DANVERS — It has been nearly two years since the family of slain Danvers High School math teacher Colleen Ritzer filed a civil lawsuit against the town of Danvers and two businesses, looking for answers as to how her rape and murder could have happened in a school that boasted state-of-the-art security.
So far, they have not received them.
Instead, on Thursday, Tom and Peggie Ritzer watched from a courtroom gallery as lawyers for the town and school department, DiNisco Design Partnership, and SJ Services asked a Lawrence Superior Court judge to throw out their lawsuit.
Then, at the end of the hearing, Judge Jeffrey Karp urged all of the parties to consider court-supervised conciliation – something that could give them answers without the trauma of lengthy litigation.
In October 2013, Ritzer, of Andover, was a 24-year-old teacher in her second year at the school, which had just undergone a major renovation project that had included the installation of 140 security cameras inside and outside the building.
But no one was watching those cameras on the afternoon of Oct. 22, when student Philip Chism followed Ritzer into a bathroom and attacked her. The cameras had also been mislabeled, police testified during Chism's 2015 trial.
Lawyer Michael Stone, representing DiNisco, the designer of the system, said the cameras "did exactly what they were designed to do," and the evidence from them "was an integral part of the prosecution."
The cameras, argued Stone, served two purposes, deterrence and providing evidence after the fact.
Beyond that, Stone said, his client had no role in saying how the school should use the system and whether it should have had a person watching the screens.
"Somebody monitoring the cameras would not have changed anything," Stone said.
"How is that possible?" asked Karp.
When Stone suggested that such a conclusion would be based on "speculation and surmise," the judge appeared to disagree.
"It seems to me if it's being monitored, someone would be able to recognize ... there is some issue going on with a kid who has bloody clothes on, or a kid putting gloves on to go into a women's bathroom, or just going into the women's bathroom."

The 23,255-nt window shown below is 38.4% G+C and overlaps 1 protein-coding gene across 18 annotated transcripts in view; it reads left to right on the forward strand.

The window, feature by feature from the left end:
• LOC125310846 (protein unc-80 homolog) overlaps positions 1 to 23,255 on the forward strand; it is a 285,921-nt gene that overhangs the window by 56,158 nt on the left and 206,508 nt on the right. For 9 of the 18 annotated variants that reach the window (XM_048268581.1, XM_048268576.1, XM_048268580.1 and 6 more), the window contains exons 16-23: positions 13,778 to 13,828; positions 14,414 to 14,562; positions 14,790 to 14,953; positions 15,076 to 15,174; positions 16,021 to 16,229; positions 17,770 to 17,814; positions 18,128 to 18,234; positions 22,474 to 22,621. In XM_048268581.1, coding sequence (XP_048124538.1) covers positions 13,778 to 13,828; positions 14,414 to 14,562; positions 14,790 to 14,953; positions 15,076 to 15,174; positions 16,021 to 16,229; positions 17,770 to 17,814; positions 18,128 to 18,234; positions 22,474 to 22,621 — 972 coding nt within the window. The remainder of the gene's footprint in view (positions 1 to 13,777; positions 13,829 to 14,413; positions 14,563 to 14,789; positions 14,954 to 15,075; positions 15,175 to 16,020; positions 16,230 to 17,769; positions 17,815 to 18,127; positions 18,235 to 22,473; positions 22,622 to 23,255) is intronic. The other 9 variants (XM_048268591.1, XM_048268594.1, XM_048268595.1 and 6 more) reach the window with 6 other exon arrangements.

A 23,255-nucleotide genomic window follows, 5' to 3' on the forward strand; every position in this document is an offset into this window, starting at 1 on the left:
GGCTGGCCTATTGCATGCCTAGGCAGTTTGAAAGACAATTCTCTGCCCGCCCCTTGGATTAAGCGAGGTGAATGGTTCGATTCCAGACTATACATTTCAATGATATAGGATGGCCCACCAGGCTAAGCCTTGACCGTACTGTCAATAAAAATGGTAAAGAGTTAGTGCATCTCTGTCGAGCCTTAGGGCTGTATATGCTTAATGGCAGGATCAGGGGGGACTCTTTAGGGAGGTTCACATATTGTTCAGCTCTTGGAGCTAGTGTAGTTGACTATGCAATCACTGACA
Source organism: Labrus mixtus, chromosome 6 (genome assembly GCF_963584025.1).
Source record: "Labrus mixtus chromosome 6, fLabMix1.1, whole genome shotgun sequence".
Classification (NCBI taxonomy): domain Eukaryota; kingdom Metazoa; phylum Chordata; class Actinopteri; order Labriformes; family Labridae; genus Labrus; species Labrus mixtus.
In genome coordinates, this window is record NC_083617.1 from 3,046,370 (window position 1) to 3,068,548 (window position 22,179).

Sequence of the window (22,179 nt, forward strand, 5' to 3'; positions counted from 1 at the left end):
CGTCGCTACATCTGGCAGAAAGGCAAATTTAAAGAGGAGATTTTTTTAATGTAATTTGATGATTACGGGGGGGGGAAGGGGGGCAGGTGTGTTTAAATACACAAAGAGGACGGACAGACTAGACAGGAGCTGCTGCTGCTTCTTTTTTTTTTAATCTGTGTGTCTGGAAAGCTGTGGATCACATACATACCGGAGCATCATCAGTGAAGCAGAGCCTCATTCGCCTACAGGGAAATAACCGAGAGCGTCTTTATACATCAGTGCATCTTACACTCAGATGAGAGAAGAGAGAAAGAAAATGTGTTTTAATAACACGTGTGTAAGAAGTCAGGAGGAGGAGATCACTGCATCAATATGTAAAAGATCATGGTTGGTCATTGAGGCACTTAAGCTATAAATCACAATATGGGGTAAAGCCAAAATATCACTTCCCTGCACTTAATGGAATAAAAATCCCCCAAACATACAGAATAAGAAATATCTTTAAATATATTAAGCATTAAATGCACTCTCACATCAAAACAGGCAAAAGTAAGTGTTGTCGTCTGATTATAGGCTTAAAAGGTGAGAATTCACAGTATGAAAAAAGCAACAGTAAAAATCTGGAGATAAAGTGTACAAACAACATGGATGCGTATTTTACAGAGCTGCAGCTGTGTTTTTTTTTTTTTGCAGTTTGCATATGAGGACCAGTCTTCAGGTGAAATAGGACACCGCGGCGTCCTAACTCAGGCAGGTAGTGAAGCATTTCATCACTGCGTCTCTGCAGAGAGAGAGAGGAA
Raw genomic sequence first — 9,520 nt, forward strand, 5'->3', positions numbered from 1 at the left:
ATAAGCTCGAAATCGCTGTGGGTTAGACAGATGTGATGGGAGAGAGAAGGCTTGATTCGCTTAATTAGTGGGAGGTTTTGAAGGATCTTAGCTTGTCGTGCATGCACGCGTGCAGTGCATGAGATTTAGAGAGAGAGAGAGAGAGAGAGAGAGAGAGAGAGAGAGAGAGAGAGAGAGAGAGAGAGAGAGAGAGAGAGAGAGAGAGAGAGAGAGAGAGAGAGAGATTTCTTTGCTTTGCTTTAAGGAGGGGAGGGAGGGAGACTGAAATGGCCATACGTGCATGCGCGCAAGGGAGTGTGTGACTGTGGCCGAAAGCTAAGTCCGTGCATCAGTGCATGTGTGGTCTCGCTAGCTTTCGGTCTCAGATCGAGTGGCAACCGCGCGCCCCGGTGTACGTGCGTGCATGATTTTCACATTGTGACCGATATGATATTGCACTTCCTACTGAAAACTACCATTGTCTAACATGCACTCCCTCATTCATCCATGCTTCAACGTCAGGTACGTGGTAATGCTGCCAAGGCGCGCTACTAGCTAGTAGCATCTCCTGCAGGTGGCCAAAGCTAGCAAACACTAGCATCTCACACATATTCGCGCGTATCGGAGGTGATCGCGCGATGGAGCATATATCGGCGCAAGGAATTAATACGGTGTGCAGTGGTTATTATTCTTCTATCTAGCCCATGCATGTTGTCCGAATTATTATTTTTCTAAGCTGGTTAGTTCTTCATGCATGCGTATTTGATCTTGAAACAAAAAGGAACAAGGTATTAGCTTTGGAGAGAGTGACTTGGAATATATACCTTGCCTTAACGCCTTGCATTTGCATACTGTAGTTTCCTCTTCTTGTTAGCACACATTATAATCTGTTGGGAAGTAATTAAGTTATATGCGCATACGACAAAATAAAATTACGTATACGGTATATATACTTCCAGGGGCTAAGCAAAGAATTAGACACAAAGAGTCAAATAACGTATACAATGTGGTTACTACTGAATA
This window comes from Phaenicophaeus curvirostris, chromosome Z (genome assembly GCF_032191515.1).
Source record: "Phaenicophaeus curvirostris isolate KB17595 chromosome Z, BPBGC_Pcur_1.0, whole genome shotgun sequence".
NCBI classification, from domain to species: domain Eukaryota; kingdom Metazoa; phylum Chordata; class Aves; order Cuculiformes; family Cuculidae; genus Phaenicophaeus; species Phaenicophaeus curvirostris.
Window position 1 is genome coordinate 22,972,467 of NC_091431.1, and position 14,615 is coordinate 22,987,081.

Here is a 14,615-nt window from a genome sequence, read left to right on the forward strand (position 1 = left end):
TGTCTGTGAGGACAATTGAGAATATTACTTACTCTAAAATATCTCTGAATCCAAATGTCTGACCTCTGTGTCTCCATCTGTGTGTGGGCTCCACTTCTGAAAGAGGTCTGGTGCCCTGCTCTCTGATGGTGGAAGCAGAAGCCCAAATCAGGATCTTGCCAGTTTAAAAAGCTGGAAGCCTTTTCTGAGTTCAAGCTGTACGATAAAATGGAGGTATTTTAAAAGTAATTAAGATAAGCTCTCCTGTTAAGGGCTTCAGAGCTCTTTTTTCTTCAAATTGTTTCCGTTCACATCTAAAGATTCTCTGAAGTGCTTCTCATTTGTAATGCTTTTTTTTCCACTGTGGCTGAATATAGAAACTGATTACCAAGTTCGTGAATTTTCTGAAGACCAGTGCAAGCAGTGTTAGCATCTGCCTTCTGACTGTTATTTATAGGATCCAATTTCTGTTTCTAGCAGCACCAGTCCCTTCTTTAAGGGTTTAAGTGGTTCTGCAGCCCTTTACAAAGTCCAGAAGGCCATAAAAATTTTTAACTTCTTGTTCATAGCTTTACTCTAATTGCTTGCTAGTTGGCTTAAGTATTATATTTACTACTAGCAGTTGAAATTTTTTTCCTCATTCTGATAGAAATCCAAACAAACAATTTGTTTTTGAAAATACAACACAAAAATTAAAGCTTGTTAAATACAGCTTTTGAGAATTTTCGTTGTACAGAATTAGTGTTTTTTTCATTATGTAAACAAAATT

And when Stone suggested that only "nuclear power plant and casino" surveillance cameras were monitored, Karp disagreed, citing other examples including jails, hospitals, even parking garages.
"They wouldn't need 24-hour monitoring," said Karp. "They would have needed it during school hours."
When the judge turned to Ritzer family lawyer Daniel Murphy, he noted that Karp had already made many of his arguments for him.
SJ Services lawyer Christopher Parkerson argued that the firm's workers, who encountered the aftermath of the first attack on Ritzer and reported it to a town-employed maintenance worker, owed no duty to preserve the crime scene.
"My client's a janitorial service," Parkerson argued. "They were told to clean the bathroom and they cleaned the bathroom."
But Murphy said they – like anyone else – owes a general duty to avoid causing harm to others.
"They saw the scene of a slaughter," Murphy argued. Yet, "nothing was done, nothing was reported."
When asked by the judge how that specifically harmed the Ritzers, Murphy pointed out that the distraught parents not only tried to find their daughter but waited for answers until 4 a.m. the next day, all the while SJ Services had knowledge that might have led to them finding her sooner – even, possibly, while there was a chance to save her.
Town officials, through their attorney in the case, John Davis, argue that the district is protected by legal immunity for the acts of a third party, that they made no personal guarantees of safety to Ritzer or her family, and also asked that the case be dismissed on procedural grounds because, Davis argued, two letters sent to officials prior to the filing of the suit were either not specific enough or were sent to him and not an "executive officer of the town."
Karp said that he's read all of the motions, filed more than a year ago, but needs time to consider the case law on each of the issues raised by the lawyers.
He also acknowledged the length of time it has taken for the case to get a hearing, citing a shortage of judges that forced numerous postponements since last year.
Courts reporter Julie Manganis can be reached at 978-338-2521, by email at firstname.lastname@example.org or on Twitter at @SNJulieManganis.